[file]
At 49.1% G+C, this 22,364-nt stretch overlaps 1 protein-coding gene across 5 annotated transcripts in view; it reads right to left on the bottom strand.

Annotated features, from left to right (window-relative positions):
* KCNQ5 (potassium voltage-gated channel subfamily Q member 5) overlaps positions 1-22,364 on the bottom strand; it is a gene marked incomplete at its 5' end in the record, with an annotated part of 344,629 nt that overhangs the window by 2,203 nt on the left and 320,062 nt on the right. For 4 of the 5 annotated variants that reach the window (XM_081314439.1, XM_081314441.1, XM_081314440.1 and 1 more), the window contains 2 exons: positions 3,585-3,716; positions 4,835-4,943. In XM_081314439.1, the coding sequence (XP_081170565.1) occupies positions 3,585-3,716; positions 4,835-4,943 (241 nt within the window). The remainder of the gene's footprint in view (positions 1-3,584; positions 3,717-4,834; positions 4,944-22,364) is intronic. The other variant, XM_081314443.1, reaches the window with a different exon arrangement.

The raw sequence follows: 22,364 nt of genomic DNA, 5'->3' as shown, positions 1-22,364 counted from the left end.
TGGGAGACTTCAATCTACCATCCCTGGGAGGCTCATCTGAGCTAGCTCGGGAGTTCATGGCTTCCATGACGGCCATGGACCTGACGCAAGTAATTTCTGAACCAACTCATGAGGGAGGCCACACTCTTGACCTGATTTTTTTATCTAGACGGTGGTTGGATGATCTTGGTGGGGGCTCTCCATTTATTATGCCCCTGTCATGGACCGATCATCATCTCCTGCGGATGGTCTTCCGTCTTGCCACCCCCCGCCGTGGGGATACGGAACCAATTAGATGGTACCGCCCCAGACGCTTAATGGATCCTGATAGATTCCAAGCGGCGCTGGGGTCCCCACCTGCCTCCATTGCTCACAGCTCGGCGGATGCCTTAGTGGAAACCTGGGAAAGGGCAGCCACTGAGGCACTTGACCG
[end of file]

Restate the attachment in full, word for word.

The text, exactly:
At 49.1% G+C, this 22,364-nt stretch overlaps 1 protein-coding gene across 5 annotated transcripts in view; it reads right to left on the bottom strand.

Annotated features, from left to right (window-relative positions):
* KCNQ5 (potassium voltage-gated channel subfamily Q member 5) overlaps positions 1-22,364 on the bottom strand; it is a gene marked incomplete at its 5' end in the record, with an annotated part of 344,629 nt that overhangs the window by 2,203 nt on the left and 320,062 nt on the right. For 4 of the 5 annotated variants that reach the window (XM_081314439.1, XM_081314441.1, XM_081314440.1 and 1 more), the window contains 2 exons: positions 3,585-3,716; positions 4,835-4,943. In XM_081314439.1, the coding sequence (XP_081170565.1) occupies positions 3,585-3,716; positions 4,835-4,943 (241 nt within the window). The remainder of the gene's footprint in view (positions 1-3,584; positions 3,717-4,834; positions 4,944-22,364) is intronic. The other variant, XM_081314443.1, reaches the window with a different exon arrangement.

The raw sequence follows: 22,364 nt of genomic DNA, 5'->3' as shown, positions 1-22,364 counted from the left end.
TGGGAGACTTCAATCTACCATCCCTGGGAGGCTCATCTGAGCTAGCTCGGGAGTTCATGGCTTCCATGACGGCCATGGACCTGACGCAAGTAATTTCTGAACCAACTCATGAGGGAGGCCACACTCTTGACCTGATTTTTTTATCTAGACGGTGGTTGGATGATCTTGGTGGGGGCTCTCCATTTATTATGCCCCTGTCATGGACCGATCATCATCTCCTGCGGATGGTCTTCCGTCTTGCCACCCCCCGCCGTGGGGATACGGAACCAATTAGATGGTACCGCCCCAGACGCTTAATGGATCCTGATAGATTCCAAGCGGCGCTGGGGTCCCCACCTGCCTCCATTGCTCACAGCTCGGCGGATGCCTTAGTGGAAACCTGGGAAAGGGCAGCCACTGAGGCACTTGACCG